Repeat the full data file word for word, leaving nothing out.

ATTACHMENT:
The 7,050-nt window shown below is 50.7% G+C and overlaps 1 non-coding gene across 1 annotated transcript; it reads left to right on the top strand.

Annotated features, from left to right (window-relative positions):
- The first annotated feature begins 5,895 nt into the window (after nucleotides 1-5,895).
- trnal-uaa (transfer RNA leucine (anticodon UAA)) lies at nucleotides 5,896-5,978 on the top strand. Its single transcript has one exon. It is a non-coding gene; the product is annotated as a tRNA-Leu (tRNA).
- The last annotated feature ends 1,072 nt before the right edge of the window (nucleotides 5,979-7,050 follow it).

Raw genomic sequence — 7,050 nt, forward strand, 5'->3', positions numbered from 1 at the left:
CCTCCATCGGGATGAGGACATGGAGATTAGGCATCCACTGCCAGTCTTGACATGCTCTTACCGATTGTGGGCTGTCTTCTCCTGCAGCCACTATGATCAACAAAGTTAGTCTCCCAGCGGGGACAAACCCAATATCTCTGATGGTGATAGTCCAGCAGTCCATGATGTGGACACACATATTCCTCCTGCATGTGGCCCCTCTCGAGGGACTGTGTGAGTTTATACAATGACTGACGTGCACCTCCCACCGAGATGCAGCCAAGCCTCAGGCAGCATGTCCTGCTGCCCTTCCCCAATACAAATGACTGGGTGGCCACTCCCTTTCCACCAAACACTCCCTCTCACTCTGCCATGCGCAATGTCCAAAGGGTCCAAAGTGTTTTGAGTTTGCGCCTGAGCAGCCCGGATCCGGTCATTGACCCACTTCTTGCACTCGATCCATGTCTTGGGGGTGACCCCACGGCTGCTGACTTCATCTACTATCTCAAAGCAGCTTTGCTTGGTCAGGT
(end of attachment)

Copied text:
The 7,050-nt window shown below is 50.7% G+C and overlaps 1 non-coding gene across 1 annotated transcript; it reads left to right on the top strand.

Annotated features, from left to right (window-relative positions):
- The first annotated feature begins 5,895 nt into the window (after nucleotides 1-5,895).
- trnal-uaa (transfer RNA leucine (anticodon UAA)) lies at nucleotides 5,896-5,978 on the top strand. Its single transcript has one exon. It is a non-coding gene; the product is annotated as a tRNA-Leu (tRNA).
- The last annotated feature ends 1,072 nt before the right edge of the window (nucleotides 5,979-7,050 follow it).

Raw genomic sequence — 7,050 nt, forward strand, 5'->3', positions numbered from 1 at the left:
CCTCCATCGGGATGAGGACATGGAGATTAGGCATCCACTGCCAGTCTTGACATGCTCTTACCGATTGTGGGCTGTCTTCTCCTGCAGCCACTATGATCAACAAAGTTAGTCTCCCAGCGGGGACAAACCCAATATCTCTGATGGTGATAGTCCAGCAGTCCATGATGTGGACACACATATTCCTCCTGCATGTGGCCCCTCTCGAGGGACTGTGTGAGTTTATACAATGACTGACGTGCACCTCCCACCGAGATGCAGCCAAGCCTCAGGCAGCATGTCCTGCTGCCCTTCCCCAATACAAATGACTGGGTGGCCACTCCCTTTCCACCAAACACTCCCTCTCACTCTGCCATGCGCAATGTCCAAAGGGTCCAAAGTGTTTTGAGTTTGCGCCTGAGCAGCCCGGATCCGGTCATTGACCCACTTCTTGCACTCGATCCATGTCTTGGGGGTGACCCCACGGCTGCTGACTTCATCTACTATCTCAAAGCAGCTTTGCTTGGTCAGGT